Developing Skills of Scientific Investigation and Technological Problem Solving

 

Follow established safety procedures for outdoor activities and for working with tools, materials, and equipment (e.g., use scratch and streak test materials for the purposes for which they are intended; when working outdoors, leave the site as it was found)

 

Use a variety of tests to identify the physical properties of minerals e.g.

 

Use a variety of criteria (e.g., colour, texture, lustre) to classify common rocks and minerals according to their characteristics

 

Use scientific inquiry/research skills (see page 15) to investigate how rocks and minerals are used and disposed of in everyday life e.g.

  • nickel and copper are made into coins;

    • old coins can be melted down and the metal can be used for making other things;

  • calcium [from limestone], silicon [from sand or clay], aluminum [from bauxite and iron ore], and iron [from bauxite and iron ore] are made into cement that is used for roads and buildings;

    • cement can be returned to cement and concrete production facilities and recycled;

  • rocks from quarries are used for garden landscaping, and these rocks can be reused;

  • marble is used for countertops and statues; old and worn pieces of marble can be repolished and recut to be made to look like new)

Sample guiding questions:

  • Where might we find products made from rocks and minerals in our daily life?

  • How might you find out other ways in which rocks and minerals are used in everyday items?

  • Why might some people and groups have concerns about the use of some of these rocks and minerals?

  • What might be some alternative materials that could be used instead of the rocks and minerals?

  • How are some of the items made from rocks and/or minerals disposed of when they are no longer useful?

  • Which minerals can be recycled or reused in other products?

 

Use appropriate science and technology vocabulary, including hardness, colour, lustre, and texture, in oral and written communication

 

Use a variety of forms (e.g., oral, written, graphic, multimedia) to communicate with different audiences and for a variety of purposes (e.g., use a graphic organizer to show how rocks and minerals are used in daily life)

3

Understanding Basic Concepts

 

Describe the difference between rocks (composed of two or more minerals) and minerals (composed of the same substance throughout), and explain how these differences make them suitable for human use

 

Describe the properties e.g.

that are used to identify minerals

 

Describe how igneous, sedimentary, and metamorphic rocks are formed e.g.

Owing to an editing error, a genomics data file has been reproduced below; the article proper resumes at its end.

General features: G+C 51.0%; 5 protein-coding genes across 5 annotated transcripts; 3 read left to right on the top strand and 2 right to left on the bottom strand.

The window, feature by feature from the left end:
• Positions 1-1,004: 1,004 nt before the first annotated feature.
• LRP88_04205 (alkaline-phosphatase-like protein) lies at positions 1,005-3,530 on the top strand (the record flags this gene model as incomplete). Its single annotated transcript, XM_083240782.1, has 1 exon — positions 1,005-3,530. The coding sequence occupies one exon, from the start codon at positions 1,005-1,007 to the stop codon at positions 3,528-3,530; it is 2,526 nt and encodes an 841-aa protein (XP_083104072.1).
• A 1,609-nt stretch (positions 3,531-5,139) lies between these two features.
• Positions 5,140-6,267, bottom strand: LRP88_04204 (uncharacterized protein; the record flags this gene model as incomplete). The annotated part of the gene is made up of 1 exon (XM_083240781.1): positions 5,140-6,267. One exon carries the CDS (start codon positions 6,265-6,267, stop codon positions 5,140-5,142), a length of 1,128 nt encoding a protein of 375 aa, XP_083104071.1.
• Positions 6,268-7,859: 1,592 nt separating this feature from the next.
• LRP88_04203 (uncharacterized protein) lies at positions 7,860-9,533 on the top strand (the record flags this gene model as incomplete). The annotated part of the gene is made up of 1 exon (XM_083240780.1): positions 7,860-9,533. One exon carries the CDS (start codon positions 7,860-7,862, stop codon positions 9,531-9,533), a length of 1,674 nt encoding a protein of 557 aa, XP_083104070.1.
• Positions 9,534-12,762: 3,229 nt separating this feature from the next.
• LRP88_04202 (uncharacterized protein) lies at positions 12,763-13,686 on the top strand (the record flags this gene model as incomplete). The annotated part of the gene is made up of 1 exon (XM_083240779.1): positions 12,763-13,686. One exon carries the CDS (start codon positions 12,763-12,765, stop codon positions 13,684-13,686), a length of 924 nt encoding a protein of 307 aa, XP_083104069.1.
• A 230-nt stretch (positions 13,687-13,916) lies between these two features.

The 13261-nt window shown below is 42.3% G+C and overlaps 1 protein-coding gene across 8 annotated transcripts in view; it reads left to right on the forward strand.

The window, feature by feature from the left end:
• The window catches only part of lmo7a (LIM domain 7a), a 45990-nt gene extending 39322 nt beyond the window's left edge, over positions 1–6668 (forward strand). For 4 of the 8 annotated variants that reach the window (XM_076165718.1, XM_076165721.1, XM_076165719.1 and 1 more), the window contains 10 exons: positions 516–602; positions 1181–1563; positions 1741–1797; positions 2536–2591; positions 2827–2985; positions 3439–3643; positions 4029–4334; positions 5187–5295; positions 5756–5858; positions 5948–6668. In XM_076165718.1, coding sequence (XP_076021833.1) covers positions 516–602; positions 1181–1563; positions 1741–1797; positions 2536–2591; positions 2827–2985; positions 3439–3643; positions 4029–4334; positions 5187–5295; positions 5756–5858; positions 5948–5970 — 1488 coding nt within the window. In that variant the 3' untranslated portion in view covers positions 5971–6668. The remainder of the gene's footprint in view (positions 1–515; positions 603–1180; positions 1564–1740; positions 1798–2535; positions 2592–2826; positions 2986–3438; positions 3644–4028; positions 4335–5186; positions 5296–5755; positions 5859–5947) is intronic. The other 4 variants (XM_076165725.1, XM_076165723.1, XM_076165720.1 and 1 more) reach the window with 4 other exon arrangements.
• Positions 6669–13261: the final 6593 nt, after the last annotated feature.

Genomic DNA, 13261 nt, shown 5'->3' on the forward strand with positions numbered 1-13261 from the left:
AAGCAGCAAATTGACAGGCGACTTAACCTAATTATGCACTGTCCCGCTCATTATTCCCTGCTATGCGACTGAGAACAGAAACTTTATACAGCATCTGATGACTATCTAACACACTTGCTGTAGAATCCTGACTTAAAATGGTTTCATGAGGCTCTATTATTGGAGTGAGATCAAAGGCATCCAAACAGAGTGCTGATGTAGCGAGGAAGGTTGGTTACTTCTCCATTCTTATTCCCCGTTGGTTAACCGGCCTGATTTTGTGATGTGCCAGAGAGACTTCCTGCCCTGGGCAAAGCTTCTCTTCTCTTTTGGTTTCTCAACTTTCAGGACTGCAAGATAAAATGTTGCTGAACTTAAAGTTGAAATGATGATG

• igneous rocks form when hot, liquid rock from deep below the earth’s surface rises towards the surface, cools, and solidifies;

  • sedimentary rocks form when small pieces of the earth that have been worn away by wind and water accumulate at the bottom of rivers, lakes, and oceans and are eventually compressed into rock;

  • metamorphic rocks form when igneous or sedimentary rocks are changed by heat and pressure

 

Describe the characteristics of the three classes of rocks e.g.

  • sedimentary rocks often have flat or curved layers, are composed of pieces that are roughly the same size with pores between the pieces, and often contain fossils;

  • igneous rocks have no layers, are usually made up of two or more minerals whose crystals are different sizes, and normally do not contain fossils;

  • metamorphic rocks may have alternating bands of light and dark minerals, may be composed of only one mineral, such as marble or quartzite, and rarely contain fossils),

and explain how their characteristics are related to their origin

3. Understanding Basic Concepts

THE ONTARIO CURRICULUM, GRADES 1–8 | Science and Technology Scientific Inquiry/Experimentation Skills p.12
THE SKILL CONTINUA FOR SCIENTIFIC INVESTIGATION AND TECHNOLOGICAL PROBLEM SOLVING

Learning science [and technology] is something students do, not something that is done to them National Science Education Standards (1996), p. 20

Along with a knowledge foundation, the study of science and technology offers students varied opportunities to learn and master skills that are relevant to their everyday world.

In the specific expectations, reference is made to the following three skill areas:

  • scientific inquiry/experimentation skills
  • scientific inquiry/research skills
  • technological problem-solving skills

Skill continua are provided on the following pages for these skill areas. The continua present an ordered series of descriptive statements that mark out students’ development along the road to mastery of these specific skills. The continua provide teachers with a way of looking at what students can do so that they can plan for further development of their students’ skills. In general terms, the skills involved in scientific investigation and technological problem solving are the following:

  • initiating and planning (e.g., asking questions, clarifying problems, planning procedures)
  • performing and recording (e.g., following procedures, accessing information, recording observations and findings)
  • analysing and interpreting (e.g., organizing data, reflecting on the effectiveness of actions performed, drawing conclusions)
  • communicating (e.g., using appropriate vocabulary, communicating findings in a variety of ways)

THE ONTARIO CURRICULUM, GRADES 1–8 | Science and Technology Scientific Inquiry/Research Skills p.15
The Scientific Inquiry / Research Skill Continuum

Research includes both primary research, which is done through first-hand, direct observations of objects and processes, and secondary research, which is done by reviewing the work and findings of others.